tour event in Thailand, Woods had not won in the U.S. since last
July's Western Open, while Phil Mickelson and David Duval, two
of the players Woods measures himself against, already had wins
this season. A victory in L.A. also appealed to Woods because
the Nissan gave him his first two sponsor's exemptions, and
because this year the tournament was honoring its 1969 champion,
75-year-old Charlie Sifford, to whom Woods is close.
Most of all, Woods wanted to win for his mother, Kultida, who
underwent abdominal surgery early last week and was hospitalized
for three days. "After I came out of surgery I told him the best
medicine I could have was for him to win," said Kultida, who
watched the tournament from home on TV. "He said, 'I got you,
Mom,' and I knew he would play well. He was disappointed when he
called me afterward, but I told him I was proud of him. I prefer
him to win the Masters. This helps tune him up."
Woods seemed ready from the start. He was already familiar with
Valencia, having played a U.S. Open qualifier there in '94. On
Thursday, in cold and blustery conditions, Woods shot 68, the
first time he has opened under 70 this season. He putted poorly
during a 73 on Friday, but the round included a spectacular
265-yard three-wood shot on 18 that tore through the wind before
winding up 12 feet from the hole. Woods's 65 on Saturday was
sparked by a 142-yard nine-iron shot on the 4th hole that he
slammed home for eagle.
Even though Woods's 66 wasn't quite enough on Sunday, his play
over the weekend got everyone's attention. "Tiger's swing is so
solid and his ball flight is so penetrating," says Mickelson,
who played with Woods for the first two rounds. "Watching his
shots creates vivid mental images that I can draw from, and it
helps me play better."
Woods himself allowed that "I'm playing pretty darn good." After
Saturday's round he couldn't keep from smiling at the accuracy
of his iron shots on the practice range. He was so relaxed and
confident that evening that he tossed a football around with his
friends in the parking lot of his hotel.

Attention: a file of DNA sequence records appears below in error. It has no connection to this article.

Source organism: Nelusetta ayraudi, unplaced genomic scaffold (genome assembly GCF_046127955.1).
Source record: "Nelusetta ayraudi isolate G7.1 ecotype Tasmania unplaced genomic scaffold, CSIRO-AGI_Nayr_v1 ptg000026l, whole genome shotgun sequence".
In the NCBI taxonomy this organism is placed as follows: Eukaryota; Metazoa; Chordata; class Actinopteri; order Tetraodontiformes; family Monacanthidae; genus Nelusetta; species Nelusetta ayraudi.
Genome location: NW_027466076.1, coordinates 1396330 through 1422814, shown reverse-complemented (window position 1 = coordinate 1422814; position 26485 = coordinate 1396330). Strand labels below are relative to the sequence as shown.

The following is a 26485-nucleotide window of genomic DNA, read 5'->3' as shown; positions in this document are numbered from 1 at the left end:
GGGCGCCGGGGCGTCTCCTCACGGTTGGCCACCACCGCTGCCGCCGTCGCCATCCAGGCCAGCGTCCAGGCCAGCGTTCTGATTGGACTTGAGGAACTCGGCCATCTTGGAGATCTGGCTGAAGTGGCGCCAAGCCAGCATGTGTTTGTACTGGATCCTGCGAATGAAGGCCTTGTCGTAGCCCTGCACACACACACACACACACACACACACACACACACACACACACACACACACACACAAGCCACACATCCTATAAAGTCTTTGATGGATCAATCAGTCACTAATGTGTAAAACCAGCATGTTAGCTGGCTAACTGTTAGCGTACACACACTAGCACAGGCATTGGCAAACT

The next day, as Woods maneuvered his ball around Valencia with
a controlled ease, he even impressed another famous L.A. golfer,
O.J. Simpson. "It's amazing to be my age and have an athletic
hero," says Simpson, "but I feel about Tiger the same thing I
used to feel about Hugh McIlhenny and Gale Sayers. The way Tiger
handles himself is an inspiration to me."
At Valencia, though, Woods was no more comfortable than Mayfair.
After enduring two poor seasons--he finished 55th on the money
list in '96 and 79th last year--and swing flaws that eroded what
had been a positive attitude, Mayfair resolved that this season
he was not going to get down on himself. He hadn't played
particularly well before Valencia, but he felt mentally strong
and more sure of his swing.
The Mayfairs' two rottweilers, Dallas and Tulsa, whom they take
on Tour as often as possible, are among their sources of joy.
With his victory on Sunday, Mayfair can afford to fly charter
more often, which means no airline kennel cages for the pooches.
Mayfair will also be able to give more financial assistance to
his caddie, Montana Thompson. In two weeks Thompson's
three-year-old son, Lucas, will undergo brain surgery to correct
a life-threatening condition. Mayfair said he would pay Thompson
more than the customary 10% of the winner's purse, which at the
Nissan was $378,000.
Wait a minute. Heartwarming stories about dogs and kids? Maybe
the Nissan Open had a Hollywood ending after all.